Very interesting indeed. I was trying to apply the Fibonacci series in a musical composition and observed the pattern. The conversion from number to musical note was just subtracting octaves (12) until the number is in [1,13] interval. Do you think this reduction is correct, for musical purposes?

Regards

Gary Meisner says

The concept make sense, but you might want to give it a bit more range for a more pleasing, realistic musical interpretation. It simply reduces every note to sit within a single octave while most songs have a range of low to high that covers more than an octave. An alternate approach would be to extend your range of allowable notes to cover two octaves, with a rule that would not allow any note to be more than an octave than the one before it.

João Café says

That is a good idea! Thank you very much.

Regards

Judy Ann Omar says

Thank you very much,for repeating the pattern of Fibonacci is that a Good Ideas.

thanks……….

Sergio Viana says

This pattern is a 12 pattern and it’s opposite…

The polyhedron with 12 faces is a DODECAHEDRON

Plato said in his writings that the DODECAHEDRON is the shape of the entire cosmos

N.A.S.A discovered in 2003 that the shape of the Universe is a DODECAHEDRON

Man made time as we know it was “ACCIDENTALLY” created being 2 cycles of 12 representing hours and minor cycles of 5×12 = 60 for minutes and seconds…

Every face of the DODECAHEDRON(12) is a PENTAGON(5)

D says

thank you so much! this is absolutely fascinating! there are 9 major triangles in the sri yantra

Colin Hetherington says

My father once ran a number sequence by me that I’ve drifted back to over the past 30 years:

Start with any two, none zero, digits and note them

Sum them (if the value is greater sum those two digits ie 13 becomes 4) not result

Now sum last two digits

Continue until you get your starting numbers

This produces 5 Sequences:

11235843718988764156281911

13472922461786527977538213

14595516742685494483257314

3369663933

9999

Obviously, this is simply a numeric doodle based on reduction and the first sequence is simply reduction Fibonacci but I’ve always felt there was something there.

I’ve stretched this out to 3, 4 and 5 digit reductions (thanks to Excel) and the results show lots of patterns where factors of nine, obviously, run throughout.

Scaling up the listed article’s proposals for these other sequences is head spinning but strangely beautiful

I only really reply here as this is the first time I’ve seen my father’s time-passing exercise listed anywhere.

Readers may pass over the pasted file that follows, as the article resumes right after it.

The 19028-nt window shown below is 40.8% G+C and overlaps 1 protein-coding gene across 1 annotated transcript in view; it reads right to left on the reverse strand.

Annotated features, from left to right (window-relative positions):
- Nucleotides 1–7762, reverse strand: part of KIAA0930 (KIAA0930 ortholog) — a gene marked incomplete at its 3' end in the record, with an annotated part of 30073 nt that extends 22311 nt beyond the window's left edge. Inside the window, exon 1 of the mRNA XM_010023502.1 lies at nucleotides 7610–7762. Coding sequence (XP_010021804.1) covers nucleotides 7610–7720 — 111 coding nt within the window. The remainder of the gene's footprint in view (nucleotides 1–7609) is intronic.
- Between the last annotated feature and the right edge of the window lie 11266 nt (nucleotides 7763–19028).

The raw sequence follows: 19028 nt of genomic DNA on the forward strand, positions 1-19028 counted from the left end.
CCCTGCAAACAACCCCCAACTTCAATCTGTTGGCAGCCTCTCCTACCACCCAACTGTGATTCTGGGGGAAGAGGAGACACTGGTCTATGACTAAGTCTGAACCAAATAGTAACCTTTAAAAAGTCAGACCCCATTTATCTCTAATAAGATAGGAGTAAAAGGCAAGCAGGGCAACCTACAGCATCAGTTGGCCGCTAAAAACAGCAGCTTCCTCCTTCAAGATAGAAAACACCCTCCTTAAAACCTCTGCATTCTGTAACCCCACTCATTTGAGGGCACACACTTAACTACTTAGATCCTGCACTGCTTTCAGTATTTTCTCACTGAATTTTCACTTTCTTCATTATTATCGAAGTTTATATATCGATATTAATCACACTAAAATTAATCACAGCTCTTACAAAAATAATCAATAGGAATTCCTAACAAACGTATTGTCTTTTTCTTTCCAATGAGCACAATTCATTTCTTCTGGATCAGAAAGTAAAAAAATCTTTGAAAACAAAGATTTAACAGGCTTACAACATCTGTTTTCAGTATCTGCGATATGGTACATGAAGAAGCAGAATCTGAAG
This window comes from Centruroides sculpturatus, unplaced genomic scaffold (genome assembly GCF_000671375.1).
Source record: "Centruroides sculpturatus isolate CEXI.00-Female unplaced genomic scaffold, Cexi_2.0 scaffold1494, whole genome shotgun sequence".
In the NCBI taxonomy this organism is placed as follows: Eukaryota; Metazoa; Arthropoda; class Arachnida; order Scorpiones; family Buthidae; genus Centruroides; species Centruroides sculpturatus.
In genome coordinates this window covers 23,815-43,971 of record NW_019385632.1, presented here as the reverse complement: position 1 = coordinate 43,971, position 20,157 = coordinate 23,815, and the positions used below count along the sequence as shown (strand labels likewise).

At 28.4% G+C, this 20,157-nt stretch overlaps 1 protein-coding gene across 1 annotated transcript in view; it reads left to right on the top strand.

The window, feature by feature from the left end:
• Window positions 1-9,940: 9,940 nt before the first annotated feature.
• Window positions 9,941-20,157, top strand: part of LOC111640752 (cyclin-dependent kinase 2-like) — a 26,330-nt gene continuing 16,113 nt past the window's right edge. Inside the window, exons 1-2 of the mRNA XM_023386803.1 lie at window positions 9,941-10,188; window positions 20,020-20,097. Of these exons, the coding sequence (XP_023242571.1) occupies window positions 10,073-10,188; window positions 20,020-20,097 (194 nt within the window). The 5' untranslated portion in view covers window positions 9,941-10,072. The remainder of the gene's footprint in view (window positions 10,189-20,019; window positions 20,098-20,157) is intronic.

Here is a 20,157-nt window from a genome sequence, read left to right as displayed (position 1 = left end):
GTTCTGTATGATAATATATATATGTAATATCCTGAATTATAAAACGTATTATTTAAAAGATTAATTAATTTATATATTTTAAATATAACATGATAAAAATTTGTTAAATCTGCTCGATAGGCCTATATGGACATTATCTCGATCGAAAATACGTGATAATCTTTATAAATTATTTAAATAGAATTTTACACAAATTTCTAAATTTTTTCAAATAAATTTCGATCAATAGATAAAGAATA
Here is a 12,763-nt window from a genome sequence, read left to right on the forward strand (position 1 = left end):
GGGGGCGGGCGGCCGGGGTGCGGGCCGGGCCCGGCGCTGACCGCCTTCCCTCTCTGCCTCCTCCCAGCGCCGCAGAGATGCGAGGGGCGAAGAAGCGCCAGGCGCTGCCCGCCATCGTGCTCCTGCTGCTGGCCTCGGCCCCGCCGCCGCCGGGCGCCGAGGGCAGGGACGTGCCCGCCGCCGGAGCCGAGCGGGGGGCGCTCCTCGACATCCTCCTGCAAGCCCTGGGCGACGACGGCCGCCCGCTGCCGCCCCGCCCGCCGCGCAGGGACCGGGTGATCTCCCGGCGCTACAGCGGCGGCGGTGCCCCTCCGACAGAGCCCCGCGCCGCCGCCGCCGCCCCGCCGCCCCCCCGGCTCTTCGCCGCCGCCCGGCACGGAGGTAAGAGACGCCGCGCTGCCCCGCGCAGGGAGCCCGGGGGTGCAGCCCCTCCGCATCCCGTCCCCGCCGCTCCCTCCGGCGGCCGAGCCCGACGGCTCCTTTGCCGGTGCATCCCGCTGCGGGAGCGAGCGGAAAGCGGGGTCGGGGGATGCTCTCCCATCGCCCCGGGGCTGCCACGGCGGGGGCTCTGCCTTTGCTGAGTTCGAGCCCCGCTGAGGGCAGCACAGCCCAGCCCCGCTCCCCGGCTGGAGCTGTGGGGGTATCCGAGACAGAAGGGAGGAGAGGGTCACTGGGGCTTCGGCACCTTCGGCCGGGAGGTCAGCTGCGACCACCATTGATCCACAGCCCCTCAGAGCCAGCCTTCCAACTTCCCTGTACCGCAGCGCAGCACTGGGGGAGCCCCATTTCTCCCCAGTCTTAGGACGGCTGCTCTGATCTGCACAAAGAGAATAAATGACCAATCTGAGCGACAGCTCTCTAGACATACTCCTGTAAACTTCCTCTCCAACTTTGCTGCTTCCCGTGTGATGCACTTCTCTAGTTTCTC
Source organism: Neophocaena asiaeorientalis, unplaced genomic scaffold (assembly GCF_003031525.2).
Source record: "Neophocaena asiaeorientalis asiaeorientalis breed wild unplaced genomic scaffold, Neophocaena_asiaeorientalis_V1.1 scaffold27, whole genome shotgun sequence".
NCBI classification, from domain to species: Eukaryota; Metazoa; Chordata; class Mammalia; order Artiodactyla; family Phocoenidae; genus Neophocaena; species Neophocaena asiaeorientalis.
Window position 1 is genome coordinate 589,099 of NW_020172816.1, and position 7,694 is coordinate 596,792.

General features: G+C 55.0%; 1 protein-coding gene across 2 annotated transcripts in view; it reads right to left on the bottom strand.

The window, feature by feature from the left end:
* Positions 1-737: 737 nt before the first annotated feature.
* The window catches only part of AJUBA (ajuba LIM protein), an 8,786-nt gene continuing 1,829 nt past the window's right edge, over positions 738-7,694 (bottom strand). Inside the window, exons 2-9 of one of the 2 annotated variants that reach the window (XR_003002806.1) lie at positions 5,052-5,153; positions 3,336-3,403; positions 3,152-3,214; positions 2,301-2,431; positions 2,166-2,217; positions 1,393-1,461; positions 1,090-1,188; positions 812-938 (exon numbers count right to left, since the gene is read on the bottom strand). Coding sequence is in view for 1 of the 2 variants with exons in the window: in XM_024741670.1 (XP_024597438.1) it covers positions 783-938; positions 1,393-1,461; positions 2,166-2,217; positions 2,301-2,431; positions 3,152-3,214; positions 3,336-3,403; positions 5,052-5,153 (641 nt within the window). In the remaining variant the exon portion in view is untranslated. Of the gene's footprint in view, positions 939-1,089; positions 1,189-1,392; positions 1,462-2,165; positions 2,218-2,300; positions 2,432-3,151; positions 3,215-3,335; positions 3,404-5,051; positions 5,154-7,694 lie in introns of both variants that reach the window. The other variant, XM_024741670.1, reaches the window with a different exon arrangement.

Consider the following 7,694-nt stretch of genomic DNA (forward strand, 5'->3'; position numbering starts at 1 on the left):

wail bourahla says

I discovered the same thing and also triple figures

1113598 ………….. 111

Deceived the 21 series

Plus five binary strings equals the number of letters of the alphabet

Please e-mail me back..

JHL says

Fascinating. Here’s another aspect of the Fibonacci series which reveals another repetitive pattern.

I just recently discovered that if you take the Fibonacci squares and translate each number to a pitch in the one octave 7-note scale you end up with palindromatic, infinitely repeating series of pitches.

The first numbers in the Fibonnaci series of squares are 1, 1, 4, 9, 25, 64, 169

This will translate to the following pitches in one octave: 1, 1, 4, 2 (9-7), 4 (25-21), 1 (64-63), 1 (169-168).

If we continue this process, this is the pattern we end up with:

1 1 4 2 4 1 1 7 1 1 4 2 4 1 1 7 etc

Seeing the 7 as the center you end up with a 15 note palindromatic, infinitely repeating pattern. Not only that, but the pitches between the 7s make up another palindromatic, repeating pattern with the 2 as the center made of 7 pitches (1 1 4 2 4 1 1).

purbasha singha says

Numerif duction in fibonacci series is jst awesome

Massimo Nardotto says

The true 216-digit sequence is (Naturalis Veritas, the end of the history, Massimo Nardotto, 2007):

1 1 2 3 5 8 4 3 7 1 8 9 8 8 7 6 4 1 5 6 2 8 1 9

2 2 4 6 1 7 8 6 5 2 7 9 7 7 5 3 8 2 1 3 4 7 2 9

3 3 6 9 6 6 3 9 3 3 6 9 6 6 3 9 3 3 6 9 6 6 3 9

4 4 8 3 2 5 7 3 1 4 5 9 5 5 1 6 7 4 2 6 8 5 4 9

5 5 1 6 7 4 2 6 8 5 4 9 4 4 8 3 2 5 7 3 1 4 5 9

6 6 3 9 3 3 6 9 6 6 3 9 3 3 6 9 6 6 3 9 3 3 6 9

7 7 5 3 8 2 1 3 4 7 2 9 2 2 4 6 1 7 8 6 5 2 7 9

8 8 7 6 4 1 5 6 2 8 1 9 1 1 2 3 5 8 4 3 7 1 8 9

9 9 9 9 9 9 9 9 9 9 9 9 9 9 9 9 9 9 9 9 9 9 9 9

Ref. http://en.wikipedia.org/wiki/Talk%3APi_(film)

Lucas Camp says

Surprised no one mentioned that the two sets of inverse 12 digital roots create a matrix of 3-digit cells delimited by 3, 6, and 9 (terminator) every 4th place..

Not only does the content of each cell reduce to { 1, 2, 4, 8, 7, 5} in order, but the cell reductions are also inverse of the other row., totally to 9.

See below:

{1 1 2} 3 {5 8 4} 3 {7 1 8} 9

{8 8 7} 6 {4 1 5} 6 {2 8 1} 9.

cell reduction:

4 8 7

5 1 2. Recognize the pattern? Its the doubling data set {1, 2, 4, 8, 7, 5}, and it

—– —- — continues in the next 24 digits perfectly.

9 9 9

.

1st 24-digits 6 cells: {4, 8, 7, 5, 1, 2} 2nd set {4, 8, 7, 5, 1, 2} and so on, ad infinitum.

Lucas Camp says

This (previous post) would suggest that the 24-digit repeating pattern is designed for:

6 sets of 3-digit data cells = 18, plus

6 delimiters (3-6-9) = 6.

18 data + 6 delimiters = 24 places.

Lucas Camp says

What’s even more convincing is the STRUCTURE that the cells {data sets} and dividers {delimiters} creates and how perfectly they dovetail together with the next set of 12 places in the repeating process:

[cell} divider {cell} divider {cell} divider —fits—> [cell} divider {cell} divider {cell} divider

{cell} divider {cell} divider {cell} divider —fits—> [cell} divider {cell} divider {cell} divider

Just like the reduced cell values fit in continuation with the next set of 6 – {4, 8, 7, 5, 1, 2] –> {4, 8, 7, 5, 1, 2}.

Something dodecahedral about it.